Good Morning, Night: The Dark is Rising

Il Divo (2008) may have needed footnotes, but the satirical swipe at Giulio “Prince of Darkness” Andreotti revealed that Italian politics is never dull. In 1978, prime minister Aldo Moro was kidnapped by a terrorist cell known as the Red Brigades. After nearly two months in captivity, he was found dead in the trunk of a car parked between the HQs of the two parties he hoped to reconcile. Il Divo implied that Andreotti may have somehow been complicit in his rival’s death—although this was never proven.

Marco Bellocchio’s Good Morning, Night (2003) relates this dark episode in Italian history from the Red Brigade’s perspective. The Best of Youth’s Maya Sansa plays Chiara, a ministerial clerk who is also a cell member. Posing as a married couple with fellow soldier Ernesto (Bellochio’s son Pier Giorgio), they rent the apartment in which Moro (Roberto Herlitzka) spends his last days. Chiara is the group’s link with the outside world, bringing back food and newspapers as she commutes to her job. She witnesses Italy fraying at the edges once the police begin arresting conspirators and the workers go on strike.

The Red Brigade are dreaming of a revolution which never comes. The group’s leader Mariano (the birdlike Luigi Lo Cascio, also from The Best of Youth) debates Moro in a “tribunal” that indicts his government. The rest spend most of their time watching TV hoping for action. In spite of Moro’s letters demanding the release of political prisoners, the government doesn’t budge.

Bellocchio provides a powerful sense of historical agents watching the events they set in motion wheel out of their control. The fortress/cell is surrounded by prying eyes and helicopters. A frequent motif is a point-of-view shot through a spyhole, whether into Moro’s tiny cell, decorated with a Red Brigade flag, or outside into the apartment complex hallway. The terrorists keep a pair of caged canaries, a time-honored cinematic symbol for imprisonment. These revolutionaries, as far as Bellocchio is concerned, are under glass. Even their movements around the apartment—particularly when they hide from unexpected visitors—has a choreographed quality to it. The characters also spend an inordinate amount of time staring into the camera, as if wondering what might lie beyond it. Bellocchio provides a clue to what that might be in the film’s final shots during Moro’s funeral. The camera pans over the grim-faced politicians who, in spite of the Pope’s entreaties, left Moro out to dry. Only one of Chiara’s companions figures it out. “We’ll kill him for them …”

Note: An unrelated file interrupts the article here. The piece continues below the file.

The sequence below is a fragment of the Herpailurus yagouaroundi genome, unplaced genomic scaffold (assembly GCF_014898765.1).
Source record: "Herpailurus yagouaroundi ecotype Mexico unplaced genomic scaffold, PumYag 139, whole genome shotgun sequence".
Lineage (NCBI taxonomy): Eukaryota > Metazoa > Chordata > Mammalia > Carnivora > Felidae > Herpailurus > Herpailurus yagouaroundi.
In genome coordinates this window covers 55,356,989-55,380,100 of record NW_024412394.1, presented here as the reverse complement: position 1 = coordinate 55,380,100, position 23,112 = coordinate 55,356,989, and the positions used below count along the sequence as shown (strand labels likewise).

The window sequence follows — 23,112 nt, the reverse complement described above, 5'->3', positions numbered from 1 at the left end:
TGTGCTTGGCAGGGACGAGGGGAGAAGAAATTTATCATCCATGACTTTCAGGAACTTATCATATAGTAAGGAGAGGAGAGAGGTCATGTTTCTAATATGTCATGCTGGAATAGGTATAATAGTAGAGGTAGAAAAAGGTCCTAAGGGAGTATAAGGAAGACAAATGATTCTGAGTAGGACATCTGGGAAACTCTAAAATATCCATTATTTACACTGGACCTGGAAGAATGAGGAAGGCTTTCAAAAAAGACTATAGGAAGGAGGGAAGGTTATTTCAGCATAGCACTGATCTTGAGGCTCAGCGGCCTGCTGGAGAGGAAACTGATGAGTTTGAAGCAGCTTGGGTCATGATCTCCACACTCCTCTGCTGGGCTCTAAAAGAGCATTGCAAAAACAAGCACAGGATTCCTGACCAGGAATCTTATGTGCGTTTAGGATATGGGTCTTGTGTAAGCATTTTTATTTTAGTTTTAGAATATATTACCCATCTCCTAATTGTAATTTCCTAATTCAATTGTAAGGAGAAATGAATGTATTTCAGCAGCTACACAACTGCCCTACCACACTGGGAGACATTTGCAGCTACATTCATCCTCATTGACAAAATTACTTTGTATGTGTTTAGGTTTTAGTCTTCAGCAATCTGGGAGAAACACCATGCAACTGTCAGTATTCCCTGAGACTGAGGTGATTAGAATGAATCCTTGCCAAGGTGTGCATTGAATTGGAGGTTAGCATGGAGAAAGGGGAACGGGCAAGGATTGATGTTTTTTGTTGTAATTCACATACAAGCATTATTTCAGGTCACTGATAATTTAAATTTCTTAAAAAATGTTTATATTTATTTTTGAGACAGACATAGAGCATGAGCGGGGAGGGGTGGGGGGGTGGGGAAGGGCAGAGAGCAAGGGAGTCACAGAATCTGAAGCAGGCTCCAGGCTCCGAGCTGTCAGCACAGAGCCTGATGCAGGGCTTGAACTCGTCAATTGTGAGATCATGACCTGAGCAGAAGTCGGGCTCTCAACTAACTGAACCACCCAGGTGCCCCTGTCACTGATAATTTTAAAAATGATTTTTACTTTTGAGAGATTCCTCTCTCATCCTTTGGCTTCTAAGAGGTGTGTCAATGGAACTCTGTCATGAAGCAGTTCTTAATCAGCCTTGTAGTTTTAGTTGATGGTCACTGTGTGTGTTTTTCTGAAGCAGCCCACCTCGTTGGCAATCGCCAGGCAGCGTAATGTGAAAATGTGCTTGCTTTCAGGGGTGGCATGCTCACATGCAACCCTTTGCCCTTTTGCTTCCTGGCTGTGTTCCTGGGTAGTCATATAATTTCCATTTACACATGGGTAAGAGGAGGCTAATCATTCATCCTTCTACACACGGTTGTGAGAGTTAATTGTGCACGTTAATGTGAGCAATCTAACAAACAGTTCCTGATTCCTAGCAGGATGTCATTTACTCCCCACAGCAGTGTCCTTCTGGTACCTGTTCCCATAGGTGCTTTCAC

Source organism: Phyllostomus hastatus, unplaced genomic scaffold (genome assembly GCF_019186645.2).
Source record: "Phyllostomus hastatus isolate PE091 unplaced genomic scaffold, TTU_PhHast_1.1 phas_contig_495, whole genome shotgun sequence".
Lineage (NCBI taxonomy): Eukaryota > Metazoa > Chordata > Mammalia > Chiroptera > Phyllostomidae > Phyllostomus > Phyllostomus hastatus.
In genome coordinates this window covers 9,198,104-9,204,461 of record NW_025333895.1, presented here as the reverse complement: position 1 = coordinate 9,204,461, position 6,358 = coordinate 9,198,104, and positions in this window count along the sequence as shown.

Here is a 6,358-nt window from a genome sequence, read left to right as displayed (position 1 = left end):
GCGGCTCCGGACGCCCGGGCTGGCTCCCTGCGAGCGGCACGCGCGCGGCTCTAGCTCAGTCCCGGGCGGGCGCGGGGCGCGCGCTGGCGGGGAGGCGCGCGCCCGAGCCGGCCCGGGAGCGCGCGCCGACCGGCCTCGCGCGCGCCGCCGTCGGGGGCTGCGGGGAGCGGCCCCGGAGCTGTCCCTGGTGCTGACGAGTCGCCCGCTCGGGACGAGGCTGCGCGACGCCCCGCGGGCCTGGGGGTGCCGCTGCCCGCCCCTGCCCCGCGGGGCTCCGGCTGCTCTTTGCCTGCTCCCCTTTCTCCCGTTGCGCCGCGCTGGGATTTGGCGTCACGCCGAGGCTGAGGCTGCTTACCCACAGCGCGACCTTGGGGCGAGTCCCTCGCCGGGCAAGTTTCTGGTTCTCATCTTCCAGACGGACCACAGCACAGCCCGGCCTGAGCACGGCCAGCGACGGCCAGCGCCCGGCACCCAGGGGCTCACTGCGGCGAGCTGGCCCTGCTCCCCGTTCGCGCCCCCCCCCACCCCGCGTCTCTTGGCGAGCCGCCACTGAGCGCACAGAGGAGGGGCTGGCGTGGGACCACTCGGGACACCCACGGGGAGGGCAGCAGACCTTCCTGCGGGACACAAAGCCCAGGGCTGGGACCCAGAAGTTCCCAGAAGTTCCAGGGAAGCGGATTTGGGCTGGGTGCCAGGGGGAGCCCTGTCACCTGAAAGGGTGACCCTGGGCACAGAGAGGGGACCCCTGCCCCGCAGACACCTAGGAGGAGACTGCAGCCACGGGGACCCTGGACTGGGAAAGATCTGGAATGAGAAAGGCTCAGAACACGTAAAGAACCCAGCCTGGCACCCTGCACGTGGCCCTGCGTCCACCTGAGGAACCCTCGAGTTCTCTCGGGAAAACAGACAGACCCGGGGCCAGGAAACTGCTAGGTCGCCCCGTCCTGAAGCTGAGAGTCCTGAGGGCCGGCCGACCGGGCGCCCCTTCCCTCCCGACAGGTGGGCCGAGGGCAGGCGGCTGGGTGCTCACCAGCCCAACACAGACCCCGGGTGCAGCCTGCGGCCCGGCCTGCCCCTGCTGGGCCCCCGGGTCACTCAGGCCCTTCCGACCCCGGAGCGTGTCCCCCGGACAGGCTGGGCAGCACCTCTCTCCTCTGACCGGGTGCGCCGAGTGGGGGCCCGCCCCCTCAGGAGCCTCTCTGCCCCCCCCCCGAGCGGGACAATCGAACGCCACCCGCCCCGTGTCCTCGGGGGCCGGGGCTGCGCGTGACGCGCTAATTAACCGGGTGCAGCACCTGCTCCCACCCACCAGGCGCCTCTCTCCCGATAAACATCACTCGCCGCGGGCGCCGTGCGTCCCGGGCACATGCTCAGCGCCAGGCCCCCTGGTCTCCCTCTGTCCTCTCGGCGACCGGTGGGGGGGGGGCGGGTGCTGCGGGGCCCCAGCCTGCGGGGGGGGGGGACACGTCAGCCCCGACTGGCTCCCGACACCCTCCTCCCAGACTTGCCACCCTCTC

This lends a meta-edge to the movie, particularly when Chiara reads a friend’s script called Good Morning, Night, which is apparently about terrorists who kidnap the prime minister. Dismissing the script as garbage, she starts to share the heroine’s doubts of her mission. Dreams of old Soviet film footage of Stalin give way to Nazi executioners when Mariano finally insists on Moro’s death.

Bellocchio provides an additional twist by providing two different endings to his film. In the first, Chiara dopes her friends and allows Moro to flees—a forgotten man, he escapes from both the Red Brigade and the even deadlier politicians he must deal in. In the second, reality sinks in. The Moro funeral we see takes place on Italian television, frequent snippets of which imply that Bellochio believes TV is the most reality-warping medium of all.

The film is dedicated to Bellocchio’s father and has a healthy sense of generational conflict. One of its most memorable scenes is also one of the few to take place in the open air. Chiara takes her friend Enzo (Paolo Briguglia) to a family wedding. During the reception feast, the older members of the party sing “The Anthem,” indulging in nostalgia for their own partisan ways underneath a sun that never seems to penetrate Chiara’s dark green apartment.

It’s a reminder for an audience of outsiders that the demarcation between the left and right in Italy was as striking as the divide between North and South. The idealism of the Red Brigades cannot withstand the cynicism of the Christian Democrats—or, in another telling scene, the medieval nature of the Catholic Church. Once, though, that idealism meant something.

Bellocchio wrote the adaptation of the book Il prigioniero with Daniela Ceselli, who also collaborated with the director on his 2009 film Vincere. Cinematographer Pasquale Mari was nominated for a Silver Ribbon for this film and 2005’s La passione di Giosue l’Ebreo (2005). The magnetic Sansa has yet to find stardom outside of Europe, although she recently played the part of Agnes Wickfield for an Italian TV adaptation of David Copperfield. Lo Cascio was seen in Spike Lee‘s Miracle at St. Anna. A vet of films like Wertmuller‘s Seven Beauties (1975), Herlitzka won a Silver Ribbon, Donatello and a prize at the Venice Film Festival for his performance as Mori.

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